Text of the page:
Fixing the Broken Dogs

I tend to wonder what my rescue dogs would be like if I had gotten them, socialized them, and trained them from puppies. Tatum is the one I wonder about the most. I think she would be a complete confident terror if I would have gotten her at 12 weeks old from a responsible breeder who had also taken steps to expose her to everything possible when she was little. She is still pretty afraid of new situations and places she has never been to before. At the agility trial, her tail was up and she was curious about everything. Checking out people and dogs and not having any issues. When we walked to another building on Saturday, she changed to ‘scaredie dog’ and tucked her tail and wanted to dart away.

If she had been exposed to all these things as a puppy, she would face everything with confidence in herself and curiousity to explore. Hopefully I’ll be able to fix her, I hope completely, of her fears. Only time will tell.

I also wonder about Muffit. He’s about 4 years old, and I get to fix his pulling on a leash, his yapping and barking when I leave him crated, his frantic behavior when he’s over stimulated. He is, also, a broken dog that needs fixing. Granted he is not as bad as he could be… he’s not aggressive at all, and he’s not as fearful as Tatum. But he’s very under confident and he rolls on his back for approval and acceptance.

Chase does some of the approval seeking too. His tail wagging, his jumping up on people.. he’s just saying “will you like me please?” and Muffit is the same way. Tatum is not, but she’s a girl collie and she has that sassiness typical of the female collies in her. She doesn’t pawn and fuss for approval, instead she just wants to make sure she’s not in any danger and no one will hurt her or restrain her.

Of course even puppies from good breeders can have issues. Some they are born with, some us handlers give to them without even knowing it. And yes I admit to that, too. That is just part of life. Just like people tend to mess up their kids, us handlers can mess up our young dogs, too. But that’s neither here nor there. The rescues have it worse off. They didn’t get a good start, and they need a lot of extra understanding.

I swear sometimes I think 70% of people who have dogs, shouldn’t. Having a dog companion is not something to make a rash decision about. It’s serious caring for another living being. And even if you don’t totally understand how dogs learn and think and behave (like dogs, they are not people in suits), you still have to accept them as dogs, as individuals, and work with and learn from them.

The experience of having a dog companion is unlike any other in the world. It’s amazing and enriching. And I feel bad for those people who will never experience it.

15 thoughts on “Fixing the Broken Dogs”

  1. I could not agree more, once again, with what you say in this post about dog ownership. Since I work at home, I was on hand to hear the ceaseless barking and howling of all the neighborhood dogs (before we moved) that had been ditched in the backyard while the owners were away 8, 10, 12 hours a day. Sometimes when they got home, the dog would stay ditched out in the back, barking, howling while the owners just carried on indoors as though they couldn’t hear. What heartbreak!! That is genuine animal suffering and apparently that’s OK with some people. Those are households that should not have ever had dogs.

    So, it’s great to live out in the country now with my spoiled doggy with me, that I wait on hand and foot. Wish it could be so for those poor marooned city dogs… Gee, I guess your message hit a real tender spot with me. Keep up the great blogging, it’s a very enjoyable blog you have going! Good work. Thnaks, Bonnie and Pepper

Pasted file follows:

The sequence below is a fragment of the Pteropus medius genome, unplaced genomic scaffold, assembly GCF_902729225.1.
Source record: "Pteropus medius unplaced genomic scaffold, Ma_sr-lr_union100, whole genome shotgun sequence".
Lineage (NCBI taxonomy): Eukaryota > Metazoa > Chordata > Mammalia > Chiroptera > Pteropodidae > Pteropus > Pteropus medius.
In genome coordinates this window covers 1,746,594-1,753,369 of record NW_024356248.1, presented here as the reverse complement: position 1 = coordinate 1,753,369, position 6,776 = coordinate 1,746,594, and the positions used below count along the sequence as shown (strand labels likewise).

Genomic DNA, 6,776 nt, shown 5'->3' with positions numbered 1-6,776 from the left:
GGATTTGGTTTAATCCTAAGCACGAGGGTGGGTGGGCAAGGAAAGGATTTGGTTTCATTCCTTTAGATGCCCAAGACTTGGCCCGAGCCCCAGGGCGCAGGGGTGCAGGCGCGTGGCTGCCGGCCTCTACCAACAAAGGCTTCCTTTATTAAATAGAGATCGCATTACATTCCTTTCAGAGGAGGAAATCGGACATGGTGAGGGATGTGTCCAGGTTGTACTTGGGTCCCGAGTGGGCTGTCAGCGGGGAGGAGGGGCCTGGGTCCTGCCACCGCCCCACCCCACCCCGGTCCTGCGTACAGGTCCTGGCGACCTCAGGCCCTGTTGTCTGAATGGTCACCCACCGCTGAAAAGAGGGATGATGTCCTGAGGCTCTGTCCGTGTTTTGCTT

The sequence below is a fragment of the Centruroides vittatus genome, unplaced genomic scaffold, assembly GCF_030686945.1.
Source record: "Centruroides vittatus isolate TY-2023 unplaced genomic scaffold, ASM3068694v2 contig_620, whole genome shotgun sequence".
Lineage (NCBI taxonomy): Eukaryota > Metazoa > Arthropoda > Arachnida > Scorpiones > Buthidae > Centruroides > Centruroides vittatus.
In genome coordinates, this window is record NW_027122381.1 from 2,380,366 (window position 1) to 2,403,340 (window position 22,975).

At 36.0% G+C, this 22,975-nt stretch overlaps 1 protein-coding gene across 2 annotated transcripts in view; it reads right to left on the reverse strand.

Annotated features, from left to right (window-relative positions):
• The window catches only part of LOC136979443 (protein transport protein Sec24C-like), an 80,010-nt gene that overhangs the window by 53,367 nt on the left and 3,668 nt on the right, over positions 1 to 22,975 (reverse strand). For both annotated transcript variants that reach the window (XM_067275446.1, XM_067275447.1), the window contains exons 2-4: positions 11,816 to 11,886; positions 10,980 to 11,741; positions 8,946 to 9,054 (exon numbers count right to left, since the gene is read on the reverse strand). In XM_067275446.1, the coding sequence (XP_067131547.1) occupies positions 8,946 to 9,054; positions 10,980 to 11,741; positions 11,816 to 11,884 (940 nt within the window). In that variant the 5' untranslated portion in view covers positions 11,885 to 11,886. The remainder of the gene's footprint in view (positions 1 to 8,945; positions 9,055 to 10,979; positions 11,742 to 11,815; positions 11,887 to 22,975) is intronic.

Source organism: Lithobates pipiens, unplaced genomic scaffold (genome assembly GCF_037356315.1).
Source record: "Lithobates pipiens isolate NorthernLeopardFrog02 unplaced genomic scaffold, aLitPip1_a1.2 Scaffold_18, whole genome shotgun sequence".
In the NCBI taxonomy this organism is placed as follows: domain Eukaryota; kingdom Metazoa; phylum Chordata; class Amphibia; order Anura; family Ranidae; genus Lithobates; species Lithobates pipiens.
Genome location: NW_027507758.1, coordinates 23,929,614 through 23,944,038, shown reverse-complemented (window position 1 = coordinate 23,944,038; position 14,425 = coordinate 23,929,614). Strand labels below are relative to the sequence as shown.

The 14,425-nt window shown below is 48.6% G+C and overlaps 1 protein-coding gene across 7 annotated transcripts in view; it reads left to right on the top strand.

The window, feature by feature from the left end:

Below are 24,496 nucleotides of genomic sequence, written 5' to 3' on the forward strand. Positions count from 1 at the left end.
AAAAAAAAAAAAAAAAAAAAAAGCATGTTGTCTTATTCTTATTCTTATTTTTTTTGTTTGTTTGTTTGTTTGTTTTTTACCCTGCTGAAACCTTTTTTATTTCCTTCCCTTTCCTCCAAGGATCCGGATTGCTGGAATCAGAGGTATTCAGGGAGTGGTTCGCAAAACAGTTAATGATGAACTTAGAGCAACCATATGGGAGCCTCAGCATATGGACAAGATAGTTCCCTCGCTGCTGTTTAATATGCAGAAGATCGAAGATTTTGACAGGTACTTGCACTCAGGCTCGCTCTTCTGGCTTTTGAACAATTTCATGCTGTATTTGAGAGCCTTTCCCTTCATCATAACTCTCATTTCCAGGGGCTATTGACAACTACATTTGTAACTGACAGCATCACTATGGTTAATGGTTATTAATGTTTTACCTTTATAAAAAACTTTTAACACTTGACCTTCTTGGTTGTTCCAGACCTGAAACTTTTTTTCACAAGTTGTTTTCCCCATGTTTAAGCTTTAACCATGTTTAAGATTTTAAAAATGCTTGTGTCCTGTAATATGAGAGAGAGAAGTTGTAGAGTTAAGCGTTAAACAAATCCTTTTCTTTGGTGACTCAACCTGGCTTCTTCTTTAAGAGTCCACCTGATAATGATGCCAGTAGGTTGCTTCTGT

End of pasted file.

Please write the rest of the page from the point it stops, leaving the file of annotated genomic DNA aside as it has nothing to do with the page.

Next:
Bonnie Story’s last blog post..Apply fragrance to the pulse points —

  2. I could not agree more, once again, with what you say in this post about dog ownership. Since I work at home, I was on hand to hear the ceaseless barking and howling of all the neighborhood dogs (before we moved) that had been ditched in the backyard while the owners were away 8, 10, 12 hours a day. Sometimes when they got home, the dog would stay ditched out in the back, barking, howling while the owners just carried on indoors as though they couldn't hear. What heartbreak!! That is genuine animal suffering and apparently that's OK with some people. Those are households that should not have ever had dogs.

    So, it's great to live out in the country now with my spoiled doggy with me, that I wait on hand and foot. Wish it could be so for those poor marooned city dogs… Gee, I guess your message hit a real tender spot with me. Keep up the great blogging, it's a very enjoyable blog you have going! Good work. Thnaks, Bonnie and Pepper <em>Bonnie Story's last blog post..<a href='http://sonomadoggybloggy.blogspot.com/2008/03/app…rel="nofollow">Apply fragrance to the pulse points —</a></em>

  3. I could not agree more, once again, with what you say in this post about dog ownership. Since I work at home, I was on hand to hear the ceaseless barking and howling of all the neighborhood dogs (before we moved) that had been ditched in the backyard while the owners were away 8, 10, 12 hours a day. Sometimes when they got home, the dog would stay ditched out in the back, barking, howling while the owners just carried on indoors as though they couldn't hear. What heartbreak!! That is genuine animal suffering and apparently that's OK with some people. Those are households that should not have ever had dogs.

    So, it's great to live out in the country now with my spoiled doggy with me, that I wait on hand and foot. Wish it could be so for those poor marooned city dogs… Gee, I guess your message hit a real tender spot with me. Keep up the great blogging, it's a very enjoyable blog you have going! Good work. Thnaks, Bonnie and Pepper <em>Bonnie Story's last blog post..<a href='http://sonomadoggybloggy.blogspot.com/2008/03/app…rel="nofollow">Apply fragrance to the pulse points —</a></em>

  4. That’s what I’ve always liked about rescue dogs: the hope that you can make a difference in their lives. Some have been phenomenal changes, some not at all; you never know.

    And I absolutely love that you bring up the fact that even pups from reputable breeders, where everything has been done right, can have issues! Thank goodness Bree is working through hers as she grows up, but we went through a real rough patch where she was afraid of her shadow.